"Clemantine Wamariya was six years old when her mother and father began to speak in whispers, when neighbors began to disappear, and when she heard the loud, ugly sounds her brother said were thunder. It was 1994, and in 100 days more than 800,000 peoplewould be murdered in Rwanda and millions more displaced. Clemantine and her fifteen-year-old sister, Claire, ran and spent the next six years wandering through seven African countries searching for safety. They did not know whether their parents were alive. At age twelve, Clemantine and Claire were granted asylum in the United States. Raw, urgent, yet disarmingly beautiful, this book captures the true costs and aftershocks of war: what is forever lost, what can be repaired, the fragility and importance of memory. A riveting story of dislocation, survival."--

Review by Publisher Summary 2

Traces the author's harrowing experiences as a young child during the Rwanda massacres and displacements, which separated her from her parents and forced the author and her older sister to endure six years as refugees in seven countries, foraging for survival and encountering unexpected acts of cruelty and kindness before she was granted asylum in a profoundly different America.

Review by Publisher Summary 3

Traces the author's experiences as a young child during the Rwanda massacres and displacements, which separated her from her parents and forced the author and her older sister to endure six years as refugees in seven countries before she was granted asylum in the United States.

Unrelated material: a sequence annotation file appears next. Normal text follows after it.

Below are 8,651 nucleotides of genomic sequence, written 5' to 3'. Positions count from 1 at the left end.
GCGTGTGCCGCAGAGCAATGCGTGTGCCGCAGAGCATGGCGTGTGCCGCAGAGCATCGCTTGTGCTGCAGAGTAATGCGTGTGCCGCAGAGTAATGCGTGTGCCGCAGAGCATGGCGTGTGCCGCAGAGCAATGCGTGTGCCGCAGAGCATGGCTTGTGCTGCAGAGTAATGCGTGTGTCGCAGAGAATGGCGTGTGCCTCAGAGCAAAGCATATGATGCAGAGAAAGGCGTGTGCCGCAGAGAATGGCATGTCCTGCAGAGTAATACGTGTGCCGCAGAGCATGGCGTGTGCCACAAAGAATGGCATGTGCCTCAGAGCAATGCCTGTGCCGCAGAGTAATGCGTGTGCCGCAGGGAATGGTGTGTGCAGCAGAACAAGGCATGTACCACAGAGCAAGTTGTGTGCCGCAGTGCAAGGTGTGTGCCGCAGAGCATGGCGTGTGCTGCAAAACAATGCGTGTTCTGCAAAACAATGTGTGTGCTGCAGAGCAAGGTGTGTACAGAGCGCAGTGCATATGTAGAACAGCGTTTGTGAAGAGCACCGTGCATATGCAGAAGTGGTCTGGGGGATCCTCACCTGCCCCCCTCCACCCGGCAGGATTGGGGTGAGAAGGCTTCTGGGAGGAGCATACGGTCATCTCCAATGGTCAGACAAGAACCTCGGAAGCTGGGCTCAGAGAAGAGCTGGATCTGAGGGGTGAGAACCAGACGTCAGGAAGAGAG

Review by Publisher Summary 4

A NEW YORK TIMES BESTSELLER“The plot provided by the universe was filled with starvation, war and rape. I would not—could not—live in that tale.”   Clemantine Wamariya was six years old when her mother and father began to speak in whispers, when neighbors began to disappear, and when she heard the loud, ugly sounds her brother said were thunder. In 1994, she and her fifteen-year-old sister, Claire, fled the Rwandan massacre and spent the next six years migrating through seven African countries, searching for safety—perpetually hungry, imprisoned and abused, enduring and escaping refugee camps, finding unexpected kindness, witnessing inhuman cruelty. They did not know whether their parents were dead or alive.   When Clemantine was twelve, she and her sister were granted refugee status in the United States; there, in Chicago, their lives diverged. Though their bond remained unbreakable, Claire, who had for so long protected and provided for Clemantine, was a single mother struggling to make ends meet, while Clemantine was taken in by a family who raised her as their own. She seemed to live the American dream: attending private school, taking up cheerleading, and, ultimately, graduating from Yale. Yet the years of being treated as less than human, of going hungry and seeing death, could not be erased. She felt at the same time six years old and one hundred years old.   In The Girl Who Smiled Beads, Clemantine provokes us to look beyond the label of “victim” and recognize the power of the imagination to transcend even the most profound injuries and aftershocks. Devastating yet beautiful, and bracingly original, it is a powerful testament to her commitment to constructing a life on her own terms.